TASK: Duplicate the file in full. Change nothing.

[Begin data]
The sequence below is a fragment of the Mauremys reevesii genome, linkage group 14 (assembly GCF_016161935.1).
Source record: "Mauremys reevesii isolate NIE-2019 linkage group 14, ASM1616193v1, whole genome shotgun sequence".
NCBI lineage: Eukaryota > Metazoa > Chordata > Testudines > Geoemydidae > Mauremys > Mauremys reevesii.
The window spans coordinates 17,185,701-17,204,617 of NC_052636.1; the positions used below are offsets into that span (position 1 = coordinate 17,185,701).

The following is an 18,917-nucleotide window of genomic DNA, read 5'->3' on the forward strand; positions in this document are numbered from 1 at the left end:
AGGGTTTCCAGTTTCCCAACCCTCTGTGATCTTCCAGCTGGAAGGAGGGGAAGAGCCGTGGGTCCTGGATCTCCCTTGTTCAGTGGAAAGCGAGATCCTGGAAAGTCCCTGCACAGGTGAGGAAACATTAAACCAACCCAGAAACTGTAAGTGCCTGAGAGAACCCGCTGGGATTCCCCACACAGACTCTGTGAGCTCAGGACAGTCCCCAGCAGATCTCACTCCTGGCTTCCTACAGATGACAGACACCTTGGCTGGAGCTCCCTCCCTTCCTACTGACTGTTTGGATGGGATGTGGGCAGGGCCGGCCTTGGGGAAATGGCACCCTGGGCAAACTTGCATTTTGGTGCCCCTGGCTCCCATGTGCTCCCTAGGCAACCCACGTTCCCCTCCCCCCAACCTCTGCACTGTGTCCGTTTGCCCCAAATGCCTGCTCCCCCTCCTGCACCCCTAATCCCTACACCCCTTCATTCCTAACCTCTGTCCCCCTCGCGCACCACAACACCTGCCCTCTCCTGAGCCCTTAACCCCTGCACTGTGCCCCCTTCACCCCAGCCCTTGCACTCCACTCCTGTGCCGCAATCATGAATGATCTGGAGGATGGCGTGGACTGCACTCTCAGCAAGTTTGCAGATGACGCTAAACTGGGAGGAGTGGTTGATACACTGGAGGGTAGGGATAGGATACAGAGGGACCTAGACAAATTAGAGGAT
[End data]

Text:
The sequence below is a fragment of the Mauremys reevesii genome, linkage group 14 (assembly GCF_016161935.1).
Source record: "Mauremys reevesii isolate NIE-2019 linkage group 14, ASM1616193v1, whole genome shotgun sequence".
NCBI lineage: Eukaryota > Metazoa > Chordata > Testudines > Geoemydidae > Mauremys > Mauremys reevesii.
The window spans coordinates 17,185,701-17,204,617 of NC_052636.1; the positions used below are offsets into that span (position 1 = coordinate 17,185,701).

The following is an 18,917-nucleotide window of genomic DNA, read 5'->3' on the forward strand; positions in this document are numbered from 1 at the left end:
AGGGTTTCCAGTTTCCCAACCCTCTGTGATCTTCCAGCTGGAAGGAGGGGAAGAGCCGTGGGTCCTGGATCTCCCTTGTTCAGTGGAAAGCGAGATCCTGGAAAGTCCCTGCACAGGTGAGGAAACATTAAACCAACCCAGAAACTGTAAGTGCCTGAGAGAACCCGCTGGGATTCCCCACACAGACTCTGTGAGCTCAGGACAGTCCCCAGCAGATCTCACTCCTGGCTTCCTACAGATGACAGACACCTTGGCTGGAGCTCCCTCCCTTCCTACTGACTGTTTGGATGGGATGTGGGCAGGGCCGGCCTTGGGGAAATGGCACCCTGGGCAAACTTGCATTTTGGTGCCCCTGGCTCCCATGTGCTCCCTAGGCAACCCACGTTCCCCTCCCCCCAACCTCTGCACTGTGTCCGTTTGCCCCAAATGCCTGCTCCCCCTCCTGCACCCCTAATCCCTACACCCCTTCATTCCTAACCTCTGTCCCCCTCGCGCACCACAACACCTGCCCTCTCCTGAGCCCTTAACCCCTGCACTGTGCCCCCTTCACCCCAGCCCTTGCACTCCACTCCTGTGCCGCAATCATGAATGATCTGGAGGATGGCGTGGACTGCACTCTCAGCAAGTTTGCAGATGACGCTAAACTGGGAGGAGTGGTTGATACACTGGAGGGTAGGGATAGGATACAGAGGGACCTAGACAAATTAGAGGAT